Posted by: Canadian HR Solutions Inc. | February 15, 2012

Best Time To Upgrade Talent Pool? During An Economic Downturn

As deteriorating performance forces increasingly aggressive head count reductions, it’s easy to lose valuable contributors, damage morale, or drop the ball on important training and staff-development programs.

Companies can maintain their attractiveness to internal and external talent by using cost-cutting efforts as an opportunity to re-design jobs so that they become more engaging for the people undertaking them.  Head count reductions provide powerful incentives to use existing resources better by breaking down silos and increasing the span of control for challenging managerial roles—which improves the odds of engaging key talent.

In addition to re-designing roles, companies cutting jobs should carefully protect training and development programs. These are not only essential to maintaining workplace morale and increasing long-term productivity, they also give people the skills necessary to carry out the newly designed jobs.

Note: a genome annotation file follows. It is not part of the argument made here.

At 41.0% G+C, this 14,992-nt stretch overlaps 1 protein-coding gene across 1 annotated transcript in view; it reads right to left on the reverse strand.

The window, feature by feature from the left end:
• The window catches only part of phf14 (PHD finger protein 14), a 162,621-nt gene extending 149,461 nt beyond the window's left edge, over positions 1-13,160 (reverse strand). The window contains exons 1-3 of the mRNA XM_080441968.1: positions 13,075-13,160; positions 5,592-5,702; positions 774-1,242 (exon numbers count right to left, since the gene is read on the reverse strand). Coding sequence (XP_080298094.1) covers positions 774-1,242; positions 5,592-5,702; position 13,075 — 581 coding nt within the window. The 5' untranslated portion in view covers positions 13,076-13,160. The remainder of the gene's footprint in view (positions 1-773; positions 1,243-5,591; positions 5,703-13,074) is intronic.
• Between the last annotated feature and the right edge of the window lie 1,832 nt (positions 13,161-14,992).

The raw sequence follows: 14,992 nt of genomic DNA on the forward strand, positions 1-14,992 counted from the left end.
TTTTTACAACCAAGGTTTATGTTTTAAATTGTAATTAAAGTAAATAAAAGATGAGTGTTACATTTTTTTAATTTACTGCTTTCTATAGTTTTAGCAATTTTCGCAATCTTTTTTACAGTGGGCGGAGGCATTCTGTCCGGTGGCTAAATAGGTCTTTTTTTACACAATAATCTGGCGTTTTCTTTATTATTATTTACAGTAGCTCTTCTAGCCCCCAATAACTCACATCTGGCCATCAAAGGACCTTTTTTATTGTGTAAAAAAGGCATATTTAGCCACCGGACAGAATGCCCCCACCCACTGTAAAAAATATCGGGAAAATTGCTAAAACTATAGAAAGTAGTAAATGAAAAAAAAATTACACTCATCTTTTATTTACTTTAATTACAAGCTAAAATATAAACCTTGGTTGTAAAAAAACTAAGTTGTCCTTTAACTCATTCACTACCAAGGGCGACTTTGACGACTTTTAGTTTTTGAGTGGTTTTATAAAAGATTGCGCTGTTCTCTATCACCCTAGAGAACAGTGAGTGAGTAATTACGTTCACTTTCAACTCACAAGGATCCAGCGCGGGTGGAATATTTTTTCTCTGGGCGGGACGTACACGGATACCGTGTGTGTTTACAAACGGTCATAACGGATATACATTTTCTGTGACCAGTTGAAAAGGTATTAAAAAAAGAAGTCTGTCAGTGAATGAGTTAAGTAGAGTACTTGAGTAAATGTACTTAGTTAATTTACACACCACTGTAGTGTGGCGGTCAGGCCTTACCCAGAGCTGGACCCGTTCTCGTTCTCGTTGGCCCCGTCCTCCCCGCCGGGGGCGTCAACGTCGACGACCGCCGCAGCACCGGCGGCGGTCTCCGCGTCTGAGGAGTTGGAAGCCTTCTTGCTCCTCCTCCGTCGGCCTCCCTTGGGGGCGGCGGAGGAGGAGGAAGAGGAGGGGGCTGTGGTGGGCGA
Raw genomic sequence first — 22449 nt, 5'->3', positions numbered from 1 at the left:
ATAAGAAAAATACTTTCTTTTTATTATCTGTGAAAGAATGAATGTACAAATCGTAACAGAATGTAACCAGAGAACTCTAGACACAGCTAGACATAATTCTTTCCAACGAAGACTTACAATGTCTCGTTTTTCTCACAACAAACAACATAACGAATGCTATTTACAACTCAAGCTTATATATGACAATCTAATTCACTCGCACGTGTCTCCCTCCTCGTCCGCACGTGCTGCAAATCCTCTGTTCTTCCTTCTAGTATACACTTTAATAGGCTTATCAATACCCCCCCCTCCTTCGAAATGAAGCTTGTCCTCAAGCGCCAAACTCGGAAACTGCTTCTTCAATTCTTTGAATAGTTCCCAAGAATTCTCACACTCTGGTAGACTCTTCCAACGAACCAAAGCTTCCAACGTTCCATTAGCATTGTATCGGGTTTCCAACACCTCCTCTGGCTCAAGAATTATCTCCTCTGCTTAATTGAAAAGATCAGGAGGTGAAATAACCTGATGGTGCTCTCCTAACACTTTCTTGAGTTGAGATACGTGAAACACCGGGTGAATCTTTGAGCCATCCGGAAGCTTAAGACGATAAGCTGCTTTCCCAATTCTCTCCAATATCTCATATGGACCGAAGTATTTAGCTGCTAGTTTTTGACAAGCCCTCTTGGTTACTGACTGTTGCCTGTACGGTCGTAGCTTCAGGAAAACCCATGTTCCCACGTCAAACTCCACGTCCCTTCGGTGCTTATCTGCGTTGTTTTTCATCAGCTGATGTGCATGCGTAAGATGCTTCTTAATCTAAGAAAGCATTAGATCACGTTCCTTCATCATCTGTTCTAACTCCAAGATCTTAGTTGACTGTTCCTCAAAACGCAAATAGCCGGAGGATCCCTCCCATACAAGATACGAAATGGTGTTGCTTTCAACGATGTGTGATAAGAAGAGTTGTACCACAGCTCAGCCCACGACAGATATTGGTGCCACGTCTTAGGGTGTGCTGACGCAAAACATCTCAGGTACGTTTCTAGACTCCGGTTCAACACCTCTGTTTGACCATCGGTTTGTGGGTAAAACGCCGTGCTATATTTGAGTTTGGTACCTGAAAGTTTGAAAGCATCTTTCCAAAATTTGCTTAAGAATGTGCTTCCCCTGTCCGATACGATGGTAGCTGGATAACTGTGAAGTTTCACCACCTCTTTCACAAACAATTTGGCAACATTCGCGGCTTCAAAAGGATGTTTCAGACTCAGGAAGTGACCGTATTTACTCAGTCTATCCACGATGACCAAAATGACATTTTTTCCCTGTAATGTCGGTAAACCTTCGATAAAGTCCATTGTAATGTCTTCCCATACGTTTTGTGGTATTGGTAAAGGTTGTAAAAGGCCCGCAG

Before undertaking widespread layoffs, companies should use their performance-management processes to help identify strong employees. Companies that conduct disciplined, merit-based assessments of performance and potential are well placed to make good personnel decisions.  These companies should bring additional strategic considerations such as (i) which types of talent drive business value today, and (ii) which will drive it three years from now.  Also important is information pertaining to which talent segments are currently available and which will be in the future.  Critical to this analysis is the understanding of which types of talent will take years to replace or develop— in an environment where retirements are dramatically reducing supply.

Using slowdowns to uncover and hire displaced talent is often fruitful.   Studies have shown that although overall levels of recruitment may level off or even fall, the quality of workers hired rises in recessions.  Opportunities to find and hire displaced talent may be particularly valuable during our current economic downturn.

by Caroline Cole, Practice Leader, Canadian HR Solutions, Inc.


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